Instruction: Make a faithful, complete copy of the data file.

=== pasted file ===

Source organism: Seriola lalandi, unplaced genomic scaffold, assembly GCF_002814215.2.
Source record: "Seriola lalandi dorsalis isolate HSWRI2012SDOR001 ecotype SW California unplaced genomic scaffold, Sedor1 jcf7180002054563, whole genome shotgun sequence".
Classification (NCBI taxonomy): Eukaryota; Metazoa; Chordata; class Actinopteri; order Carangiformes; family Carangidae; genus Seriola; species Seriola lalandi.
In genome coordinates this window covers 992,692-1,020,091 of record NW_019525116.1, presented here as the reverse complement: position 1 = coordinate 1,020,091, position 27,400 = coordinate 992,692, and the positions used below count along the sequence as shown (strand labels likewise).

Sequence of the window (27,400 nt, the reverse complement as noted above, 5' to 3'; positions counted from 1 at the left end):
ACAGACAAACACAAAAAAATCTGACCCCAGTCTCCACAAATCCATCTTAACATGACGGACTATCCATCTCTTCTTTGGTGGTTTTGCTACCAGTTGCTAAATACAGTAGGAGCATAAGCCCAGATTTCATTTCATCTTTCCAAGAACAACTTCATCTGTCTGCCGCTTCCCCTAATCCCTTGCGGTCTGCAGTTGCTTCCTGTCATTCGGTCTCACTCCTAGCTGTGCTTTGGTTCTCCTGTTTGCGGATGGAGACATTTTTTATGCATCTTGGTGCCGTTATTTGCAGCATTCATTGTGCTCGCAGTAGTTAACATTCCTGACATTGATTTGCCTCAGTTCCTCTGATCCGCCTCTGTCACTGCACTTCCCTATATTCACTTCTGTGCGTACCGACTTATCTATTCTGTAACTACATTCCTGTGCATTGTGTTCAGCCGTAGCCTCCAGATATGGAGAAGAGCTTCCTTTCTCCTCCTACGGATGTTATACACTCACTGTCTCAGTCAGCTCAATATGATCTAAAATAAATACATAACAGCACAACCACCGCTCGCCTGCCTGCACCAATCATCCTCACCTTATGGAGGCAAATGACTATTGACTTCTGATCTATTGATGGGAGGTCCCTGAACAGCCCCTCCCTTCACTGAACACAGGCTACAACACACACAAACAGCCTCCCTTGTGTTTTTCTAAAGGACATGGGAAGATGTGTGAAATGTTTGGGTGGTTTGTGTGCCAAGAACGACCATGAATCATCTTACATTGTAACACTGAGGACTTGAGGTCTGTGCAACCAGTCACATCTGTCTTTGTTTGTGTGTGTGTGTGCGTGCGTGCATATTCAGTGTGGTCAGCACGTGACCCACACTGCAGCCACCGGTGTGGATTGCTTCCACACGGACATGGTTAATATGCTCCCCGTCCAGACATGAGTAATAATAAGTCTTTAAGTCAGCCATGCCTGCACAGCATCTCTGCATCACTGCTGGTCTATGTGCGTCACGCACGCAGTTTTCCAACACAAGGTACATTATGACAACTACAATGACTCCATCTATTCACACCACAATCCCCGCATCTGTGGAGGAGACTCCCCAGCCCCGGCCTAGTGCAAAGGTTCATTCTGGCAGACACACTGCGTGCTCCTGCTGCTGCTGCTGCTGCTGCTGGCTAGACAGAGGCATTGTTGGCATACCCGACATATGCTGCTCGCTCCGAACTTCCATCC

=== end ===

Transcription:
Source organism: Seriola lalandi, unplaced genomic scaffold, assembly GCF_002814215.2.
Source record: "Seriola lalandi dorsalis isolate HSWRI2012SDOR001 ecotype SW California unplaced genomic scaffold, Sedor1 jcf7180002054563, whole genome shotgun sequence".
Classification (NCBI taxonomy): Eukaryota; Metazoa; Chordata; class Actinopteri; order Carangiformes; family Carangidae; genus Seriola; species Seriola lalandi.
In genome coordinates this window covers 992,692-1,020,091 of record NW_019525116.1, presented here as the reverse complement: position 1 = coordinate 1,020,091, position 27,400 = coordinate 992,692, and the positions used below count along the sequence as shown (strand labels likewise).

Sequence of the window (27,400 nt, the reverse complement as noted above, 5' to 3'; positions counted from 1 at the left end):
ACAGACAAACACAAAAAAATCTGACCCCAGTCTCCACAAATCCATCTTAACATGACGGACTATCCATCTCTTCTTTGGTGGTTTTGCTACCAGTTGCTAAATACAGTAGGAGCATAAGCCCAGATTTCATTTCATCTTTCCAAGAACAACTTCATCTGTCTGCCGCTTCCCCTAATCCCTTGCGGTCTGCAGTTGCTTCCTGTCATTCGGTCTCACTCCTAGCTGTGCTTTGGTTCTCCTGTTTGCGGATGGAGACATTTTTTATGCATCTTGGTGCCGTTATTTGCAGCATTCATTGTGCTCGCAGTAGTTAACATTCCTGACATTGATTTGCCTCAGTTCCTCTGATCCGCCTCTGTCACTGCACTTCCCTATATTCACTTCTGTGCGTACCGACTTATCTATTCTGTAACTACATTCCTGTGCATTGTGTTCAGCCGTAGCCTCCAGATATGGAGAAGAGCTTCCTTTCTCCTCCTACGGATGTTATACACTCACTGTCTCAGTCAGCTCAATATGATCTAAAATAAATACATAACAGCACAACCACCGCTCGCCTGCCTGCACCAATCATCCTCACCTTATGGAGGCAAATGACTATTGACTTCTGATCTATTGATGGGAGGTCCCTGAACAGCCCCTCCCTTCACTGAACACAGGCTACAACACACACAAACAGCCTCCCTTGTGTTTTTCTAAAGGACATGGGAAGATGTGTGAAATGTTTGGGTGGTTTGTGTGCCAAGAACGACCATGAATCATCTTACATTGTAACACTGAGGACTTGAGGTCTGTGCAACCAGTCACATCTGTCTTTGTTTGTGTGTGTGTGTGCGTGCGTGCATATTCAGTGTGGTCAGCACGTGACCCACACTGCAGCCACCGGTGTGGATTGCTTCCACACGGACATGGTTAATATGCTCCCCGTCCAGACATGAGTAATAATAAGTCTTTAAGTCAGCCATGCCTGCACAGCATCTCTGCATCACTGCTGGTCTATGTGCGTCACGCACGCAGTTTTCCAACACAAGGTACATTATGACAACTACAATGACTCCATCTATTCACACCACAATCCCCGCATCTGTGGAGGAGACTCCCCAGCCCCGGCCTAGTGCAAAGGTTCATTCTGGCAGACACACTGCGTGCTCCTGCTGCTGCTGCTGCTGCTGCTGGCTAGACAGAGGCATTGTTGGCATACCCGACATATGCTGCTCGCTCCGAACTTCCATCC